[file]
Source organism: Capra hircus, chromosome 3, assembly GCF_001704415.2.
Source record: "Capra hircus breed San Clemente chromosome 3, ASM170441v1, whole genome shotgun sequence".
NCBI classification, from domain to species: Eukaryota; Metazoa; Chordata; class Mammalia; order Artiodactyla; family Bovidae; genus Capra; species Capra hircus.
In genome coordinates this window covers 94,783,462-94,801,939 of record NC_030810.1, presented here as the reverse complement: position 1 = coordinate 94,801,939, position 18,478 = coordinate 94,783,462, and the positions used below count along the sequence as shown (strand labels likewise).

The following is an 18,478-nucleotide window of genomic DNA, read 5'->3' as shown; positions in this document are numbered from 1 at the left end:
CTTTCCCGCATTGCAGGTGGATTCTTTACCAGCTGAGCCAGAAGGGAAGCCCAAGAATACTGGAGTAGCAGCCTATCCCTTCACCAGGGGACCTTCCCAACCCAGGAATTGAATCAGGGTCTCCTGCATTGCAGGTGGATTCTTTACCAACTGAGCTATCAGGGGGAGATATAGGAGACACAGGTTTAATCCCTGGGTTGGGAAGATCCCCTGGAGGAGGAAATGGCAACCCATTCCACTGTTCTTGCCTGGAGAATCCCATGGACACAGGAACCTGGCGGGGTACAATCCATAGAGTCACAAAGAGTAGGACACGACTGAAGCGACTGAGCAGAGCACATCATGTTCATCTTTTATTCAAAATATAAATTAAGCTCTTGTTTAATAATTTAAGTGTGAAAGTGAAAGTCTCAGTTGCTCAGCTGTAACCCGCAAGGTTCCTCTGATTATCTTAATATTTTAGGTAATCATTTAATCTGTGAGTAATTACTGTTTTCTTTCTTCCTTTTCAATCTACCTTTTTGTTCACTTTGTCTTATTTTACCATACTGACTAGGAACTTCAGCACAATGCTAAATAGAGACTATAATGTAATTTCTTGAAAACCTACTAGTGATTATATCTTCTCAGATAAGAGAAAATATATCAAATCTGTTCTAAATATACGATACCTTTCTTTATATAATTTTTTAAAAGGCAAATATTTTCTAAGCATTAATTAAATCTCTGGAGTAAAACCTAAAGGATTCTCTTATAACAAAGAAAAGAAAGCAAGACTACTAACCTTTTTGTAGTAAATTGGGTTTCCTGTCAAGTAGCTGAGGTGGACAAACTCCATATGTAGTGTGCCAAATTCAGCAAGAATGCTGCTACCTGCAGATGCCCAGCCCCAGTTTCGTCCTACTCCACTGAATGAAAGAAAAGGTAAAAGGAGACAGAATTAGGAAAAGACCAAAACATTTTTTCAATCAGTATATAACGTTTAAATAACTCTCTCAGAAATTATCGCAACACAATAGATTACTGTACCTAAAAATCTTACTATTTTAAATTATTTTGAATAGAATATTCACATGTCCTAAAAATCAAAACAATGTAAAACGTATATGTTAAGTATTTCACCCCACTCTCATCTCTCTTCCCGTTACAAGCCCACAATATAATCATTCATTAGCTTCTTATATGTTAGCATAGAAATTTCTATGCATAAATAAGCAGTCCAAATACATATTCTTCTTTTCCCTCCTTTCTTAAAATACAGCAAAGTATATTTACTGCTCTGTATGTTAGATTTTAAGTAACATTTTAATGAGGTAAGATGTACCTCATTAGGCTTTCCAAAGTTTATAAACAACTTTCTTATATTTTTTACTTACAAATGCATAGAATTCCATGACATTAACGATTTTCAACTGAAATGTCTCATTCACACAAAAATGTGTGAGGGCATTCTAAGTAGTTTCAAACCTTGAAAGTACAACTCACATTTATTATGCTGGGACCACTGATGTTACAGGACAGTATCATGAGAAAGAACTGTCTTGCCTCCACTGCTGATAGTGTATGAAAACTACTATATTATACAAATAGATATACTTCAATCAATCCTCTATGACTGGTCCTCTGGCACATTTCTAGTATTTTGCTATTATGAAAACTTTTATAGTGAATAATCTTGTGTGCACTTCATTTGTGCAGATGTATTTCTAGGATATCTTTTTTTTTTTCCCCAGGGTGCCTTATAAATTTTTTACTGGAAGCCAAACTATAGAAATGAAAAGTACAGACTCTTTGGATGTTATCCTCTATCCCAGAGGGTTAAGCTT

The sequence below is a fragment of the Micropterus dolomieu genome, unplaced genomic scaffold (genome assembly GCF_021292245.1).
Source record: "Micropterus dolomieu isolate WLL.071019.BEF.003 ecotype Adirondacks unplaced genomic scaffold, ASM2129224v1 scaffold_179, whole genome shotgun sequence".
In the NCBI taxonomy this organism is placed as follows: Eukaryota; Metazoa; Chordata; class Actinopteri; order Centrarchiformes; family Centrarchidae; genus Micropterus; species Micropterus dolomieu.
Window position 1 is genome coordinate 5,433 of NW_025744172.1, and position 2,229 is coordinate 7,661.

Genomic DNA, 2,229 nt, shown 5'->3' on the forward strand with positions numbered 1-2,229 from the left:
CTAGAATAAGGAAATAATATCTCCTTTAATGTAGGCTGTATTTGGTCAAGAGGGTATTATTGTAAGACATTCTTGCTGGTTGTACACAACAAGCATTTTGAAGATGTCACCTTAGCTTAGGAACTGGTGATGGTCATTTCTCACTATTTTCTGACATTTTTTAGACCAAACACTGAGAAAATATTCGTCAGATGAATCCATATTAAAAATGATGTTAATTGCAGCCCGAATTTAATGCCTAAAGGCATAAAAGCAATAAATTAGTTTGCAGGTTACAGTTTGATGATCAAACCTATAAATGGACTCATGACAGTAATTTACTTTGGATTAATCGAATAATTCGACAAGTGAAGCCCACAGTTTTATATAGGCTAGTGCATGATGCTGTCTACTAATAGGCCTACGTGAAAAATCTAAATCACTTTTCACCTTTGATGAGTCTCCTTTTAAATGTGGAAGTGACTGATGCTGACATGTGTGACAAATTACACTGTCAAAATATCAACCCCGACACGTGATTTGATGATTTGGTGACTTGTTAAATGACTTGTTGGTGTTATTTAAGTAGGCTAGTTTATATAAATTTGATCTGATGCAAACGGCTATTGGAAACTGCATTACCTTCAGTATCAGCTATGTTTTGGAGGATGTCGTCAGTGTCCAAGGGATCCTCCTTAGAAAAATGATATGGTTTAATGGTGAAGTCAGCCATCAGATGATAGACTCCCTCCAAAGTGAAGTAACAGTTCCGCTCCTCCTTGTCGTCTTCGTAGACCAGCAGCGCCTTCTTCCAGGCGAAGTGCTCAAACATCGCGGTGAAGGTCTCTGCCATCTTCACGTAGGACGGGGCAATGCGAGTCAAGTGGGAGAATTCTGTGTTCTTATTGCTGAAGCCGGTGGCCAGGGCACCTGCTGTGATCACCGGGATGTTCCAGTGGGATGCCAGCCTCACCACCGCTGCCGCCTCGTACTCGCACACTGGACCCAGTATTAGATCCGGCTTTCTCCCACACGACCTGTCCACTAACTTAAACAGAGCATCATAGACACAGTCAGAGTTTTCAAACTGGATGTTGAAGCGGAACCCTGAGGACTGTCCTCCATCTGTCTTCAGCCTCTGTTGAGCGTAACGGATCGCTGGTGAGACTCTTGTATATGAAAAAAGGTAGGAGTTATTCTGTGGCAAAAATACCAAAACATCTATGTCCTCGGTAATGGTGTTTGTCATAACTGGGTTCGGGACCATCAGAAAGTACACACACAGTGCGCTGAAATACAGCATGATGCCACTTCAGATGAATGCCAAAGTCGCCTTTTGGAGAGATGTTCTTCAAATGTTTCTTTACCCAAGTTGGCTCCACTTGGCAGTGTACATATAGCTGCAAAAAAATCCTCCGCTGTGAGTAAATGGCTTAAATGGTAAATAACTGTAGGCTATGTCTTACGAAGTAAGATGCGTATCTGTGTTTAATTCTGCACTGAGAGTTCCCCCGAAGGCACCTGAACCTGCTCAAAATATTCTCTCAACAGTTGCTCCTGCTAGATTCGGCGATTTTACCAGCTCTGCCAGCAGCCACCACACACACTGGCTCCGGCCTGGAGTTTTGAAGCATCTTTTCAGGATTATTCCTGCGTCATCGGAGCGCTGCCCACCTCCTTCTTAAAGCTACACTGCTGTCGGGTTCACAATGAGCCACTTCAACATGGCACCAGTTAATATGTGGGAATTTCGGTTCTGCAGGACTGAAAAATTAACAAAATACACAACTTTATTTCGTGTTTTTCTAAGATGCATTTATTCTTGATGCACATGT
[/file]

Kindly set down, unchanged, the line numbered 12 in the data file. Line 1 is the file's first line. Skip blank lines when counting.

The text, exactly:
CTAGAATAAGGAAATAATATCTCCTTTAATGTAGGCTGTATTTGGTCAAGAGGGTATTATTGTAAGACATTCTTGCTGGTTGTACACAACAAGCATTTTGAAGATGTCACCTTAGCTTAGGAACTGGTGATGGTCATTTCTCACTATTTTCTGACATTTTTTAGACCAAACACTGAGAAAATATTCGTCAGATGAATCCATATTAAAAATGATGTTAATTGCAGCCCGAATTTAATGCCTAAAGGCATAAAAGCAATAAATTAGTTTGCAGGTTACAGTTTGATGATCAAACCTATAAATGGACTCATGACAGTAATTTACTTTGGATTAATCGAATAATTCGACAAGTGAAGCCCACAGTTTTATATAGGCTAGTGCATGATGCTGTCTACTAATAGGCCTACGTGAAAAATCTAAATCACTTTTCACCTTTGATGAGTCTCCTTTTAAATGTGGAAGTGACTGATGCTGACATGTGTGACAAATTACACTGTCAAAATATCAACCCCGACACGTGATTTGATGATTTGGTGACTTGTTAAATGACTTGTTGGTGTTATTTAAGTAGGCTAGTTTATATAAATTTGATCTGATGCAAACGGCTATTGGAAACTGCATTACCTTCAGTATCAGCTATGTTTTGGAGGATGTCGTCAGTGTCCAAGGGATCCTCCTTAGAAAAATGATATGGTTTAATGGTGAAGTCAGCCATCAGATGATAGACTCCCTCCAAAGTGAAGTAACAGTTCCGCTCCTCCTTGTCGTCTTCGTAGACCAGCAGCGCCTTCTTCCAGGCGAAGTGCTCAAACATCGCGGTGAAGGTCTCTGCCATCTTCACGTAGGACGGGGCAATGCGAGTCAAGTGGGAGAATTCTGTGTTCTTATTGCTGAAGCCGGTGGCCAGGGCACCTGCTGTGATCACCGGGATGTTCCAGTGGGATGCCAGCCTCACCACCGCTGCCGCCTCGTACTCGCACACTGGACCCAGTATTAGATCCGGCTTTCTCCCACACGACCTGTCCACTAACTTAAACAGAGCATCATAGACACAGTCAGAGTTTTCAAACTGGATGTTGAAGCGGAACCCTGAGGACTGTCCTCCATCTGTCTTCAGCCTCTGTTGAGCGTAACGGATCGCTGGTGAGACTCTTGTATATGAAAAAAGGTAGGAGTTATTCTGTGGCAAAAATACCAAAACATCTATGTCCTCGGTAATGGTGTTTGTCATAACTGGGTTCGGGACCATCAGAAAGTACACACACAGTGCGCTGAAATACAGCATGATGCCACTTCAGATGAATGCCAAAGTCGCCTTTTGGAGAGATGTTCTTCAAATGTTTCTTTACCCAAGTTGGCTCCACTTGGCAGTGTACATATAGCTGCAAAAAAATCCTCCGCTGTGAGTAAATGGCTTAAATGGTAAATAACTGTAGGCTATGTCTTACGAAGTAAGATGCGTATCTGTGTTTAATTCTGCACTGAGAGTTCCCCCGAAGGCACCTGAACCTGCTCAAAATATTCTCTCAACAGTTGCTCCTGCTAGATTCGGCGATTTTACCAGCTCTGCCAGCAGCCACCACACACACTGGCTCCGGCCTGGAGTTTTGAAGCATCTTTTCAGGATTATTCCTGCGTCATCGGAGCGCTGCCCACCTCCTTCTTAAAGCTACACTGCTGTCGGGTTCACAATGAGCCACTTCAACATGGCACCAGTTAATATGTGGGAATTTCGGTTCTGCAGGACTGAAAAATTAACAAAATACACAACTTTATTTCGTGTTTTTCTAAGATGCATTTATTCTTGATGCACATGT